Hua Phan Province
Steeped in florid beauty, and separated from surrounding provinces by long, bumpy bus rides, Hua Phan in Laos’ emerald northeast retains a great degree of mystique. It’s so far from Laos’ tourist trail that the few travellers who do explore the region generally come in from Vietnam. But for anyone with a yen for the unspoilt it’s a must. It’s so mountainous that as the roads descend south from Sam Neua, the provincial capital, they curl down into seas of cloud trapped in cleaved valleys. The most inspiring time to visit is after the rains from April to October, when the bucolic bâan (villages) and their vast rice fields are lush.
For much of the last 500 years Hua Phan has been either an independent Thai Neua kingdom or part of an Annamese vassal state known as Ai Lao. It only became a Lao entity under French colonial rule, and the French commissariat at Sam Neua gave the Thai Neua chiefs and village headmen a great deal of autonomy. By the end of the Second Indochina War, all traces of the French presence had been erased.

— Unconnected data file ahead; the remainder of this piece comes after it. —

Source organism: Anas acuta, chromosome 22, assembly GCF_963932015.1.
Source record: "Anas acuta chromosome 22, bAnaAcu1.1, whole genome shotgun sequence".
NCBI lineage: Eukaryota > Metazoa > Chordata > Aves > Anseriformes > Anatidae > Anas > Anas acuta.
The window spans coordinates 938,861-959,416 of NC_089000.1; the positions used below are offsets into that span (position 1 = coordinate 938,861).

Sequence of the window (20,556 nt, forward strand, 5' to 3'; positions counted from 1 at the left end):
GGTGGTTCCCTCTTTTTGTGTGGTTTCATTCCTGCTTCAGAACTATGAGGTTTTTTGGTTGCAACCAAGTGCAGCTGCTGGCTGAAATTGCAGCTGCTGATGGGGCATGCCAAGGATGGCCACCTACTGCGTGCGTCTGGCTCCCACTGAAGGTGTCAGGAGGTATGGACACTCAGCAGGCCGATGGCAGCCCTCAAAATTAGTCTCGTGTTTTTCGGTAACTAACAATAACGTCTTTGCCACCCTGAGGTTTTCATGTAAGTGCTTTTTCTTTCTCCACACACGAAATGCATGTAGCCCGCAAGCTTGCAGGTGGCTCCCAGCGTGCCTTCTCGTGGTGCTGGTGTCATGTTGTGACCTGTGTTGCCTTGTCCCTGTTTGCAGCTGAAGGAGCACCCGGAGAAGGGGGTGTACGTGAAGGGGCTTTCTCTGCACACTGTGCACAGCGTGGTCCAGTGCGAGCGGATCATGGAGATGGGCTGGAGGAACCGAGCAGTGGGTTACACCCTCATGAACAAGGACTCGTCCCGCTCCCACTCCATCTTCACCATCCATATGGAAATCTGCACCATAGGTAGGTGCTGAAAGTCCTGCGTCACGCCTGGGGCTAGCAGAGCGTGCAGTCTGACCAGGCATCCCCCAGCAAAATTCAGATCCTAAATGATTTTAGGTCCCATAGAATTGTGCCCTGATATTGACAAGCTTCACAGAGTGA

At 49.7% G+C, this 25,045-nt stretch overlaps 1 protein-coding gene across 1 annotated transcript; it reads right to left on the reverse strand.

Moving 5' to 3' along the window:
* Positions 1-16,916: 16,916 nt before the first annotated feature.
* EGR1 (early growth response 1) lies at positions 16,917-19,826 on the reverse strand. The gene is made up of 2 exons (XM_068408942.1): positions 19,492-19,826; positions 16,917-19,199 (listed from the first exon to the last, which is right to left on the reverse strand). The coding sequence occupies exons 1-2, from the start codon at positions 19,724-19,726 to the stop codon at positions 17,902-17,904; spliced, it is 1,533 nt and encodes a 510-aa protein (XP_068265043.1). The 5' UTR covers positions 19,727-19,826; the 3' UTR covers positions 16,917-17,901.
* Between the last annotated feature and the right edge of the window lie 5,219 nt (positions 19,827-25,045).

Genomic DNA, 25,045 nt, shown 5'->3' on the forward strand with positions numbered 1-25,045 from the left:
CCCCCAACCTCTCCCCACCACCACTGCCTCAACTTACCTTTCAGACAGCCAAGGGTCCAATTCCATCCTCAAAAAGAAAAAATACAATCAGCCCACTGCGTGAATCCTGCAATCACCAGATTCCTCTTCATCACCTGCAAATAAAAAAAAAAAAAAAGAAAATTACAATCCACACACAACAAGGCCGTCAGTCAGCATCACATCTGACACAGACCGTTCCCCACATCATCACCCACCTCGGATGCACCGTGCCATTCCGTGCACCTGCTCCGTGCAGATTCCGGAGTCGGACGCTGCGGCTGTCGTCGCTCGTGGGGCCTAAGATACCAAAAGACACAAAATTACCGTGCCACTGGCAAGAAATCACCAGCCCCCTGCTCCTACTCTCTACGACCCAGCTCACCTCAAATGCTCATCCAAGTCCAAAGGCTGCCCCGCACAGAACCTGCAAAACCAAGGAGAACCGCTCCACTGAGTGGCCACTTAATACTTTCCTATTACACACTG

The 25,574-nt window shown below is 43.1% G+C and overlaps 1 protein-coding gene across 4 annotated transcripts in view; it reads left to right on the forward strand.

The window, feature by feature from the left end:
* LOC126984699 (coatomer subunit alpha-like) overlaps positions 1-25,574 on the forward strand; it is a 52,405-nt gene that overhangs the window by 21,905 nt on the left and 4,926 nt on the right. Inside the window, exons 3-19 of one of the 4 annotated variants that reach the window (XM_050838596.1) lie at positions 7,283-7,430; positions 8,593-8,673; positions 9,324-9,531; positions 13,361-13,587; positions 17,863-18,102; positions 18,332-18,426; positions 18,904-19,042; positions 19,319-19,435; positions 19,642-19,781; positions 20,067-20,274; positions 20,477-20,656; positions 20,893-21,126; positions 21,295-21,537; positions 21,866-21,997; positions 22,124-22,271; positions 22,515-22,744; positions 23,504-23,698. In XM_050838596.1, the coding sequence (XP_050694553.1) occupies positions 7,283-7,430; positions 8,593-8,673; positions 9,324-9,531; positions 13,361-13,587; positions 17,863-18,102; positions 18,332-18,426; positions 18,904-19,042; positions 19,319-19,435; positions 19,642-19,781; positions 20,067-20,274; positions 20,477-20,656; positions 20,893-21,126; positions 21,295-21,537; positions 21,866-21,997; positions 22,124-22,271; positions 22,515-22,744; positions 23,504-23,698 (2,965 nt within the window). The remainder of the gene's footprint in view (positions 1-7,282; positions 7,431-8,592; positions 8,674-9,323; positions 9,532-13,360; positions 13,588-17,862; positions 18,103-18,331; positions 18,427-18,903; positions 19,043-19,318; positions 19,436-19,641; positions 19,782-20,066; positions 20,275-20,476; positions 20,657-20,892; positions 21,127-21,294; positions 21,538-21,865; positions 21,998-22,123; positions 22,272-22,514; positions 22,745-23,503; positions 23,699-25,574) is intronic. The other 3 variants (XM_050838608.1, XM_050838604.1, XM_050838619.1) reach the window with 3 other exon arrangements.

A fifth of the province’s modest population live in Sam Neua (‘Northern Sam’, a reference to its position towards the northern end of the Nam Sam). Twenty-two ethnic groups make the province their home, predominantly Thai Khao, Thai Daeng, Thai Meuay, Thai Neua, Phu Noi, Hmong, Khamu, Yunnanese and Vietnamese. The Vietnamese influence is very strong here as Sam Neua is closer to (and more accessible from) Hanoi than Vientiane.
As a tourist attraction, the province’s main claim to fame is that Vieng Xai served as the headquarters for the Pathet Lao throughout most of the war years. But the small tourist industry here is finding its feet and planting them firmly in community-based adventures. Textiles in the ‘Sam Neua’ style – of tribal Thai origins – are another drawcard. The best textiles are said to come from the areas around Muang Son and Sop Hao.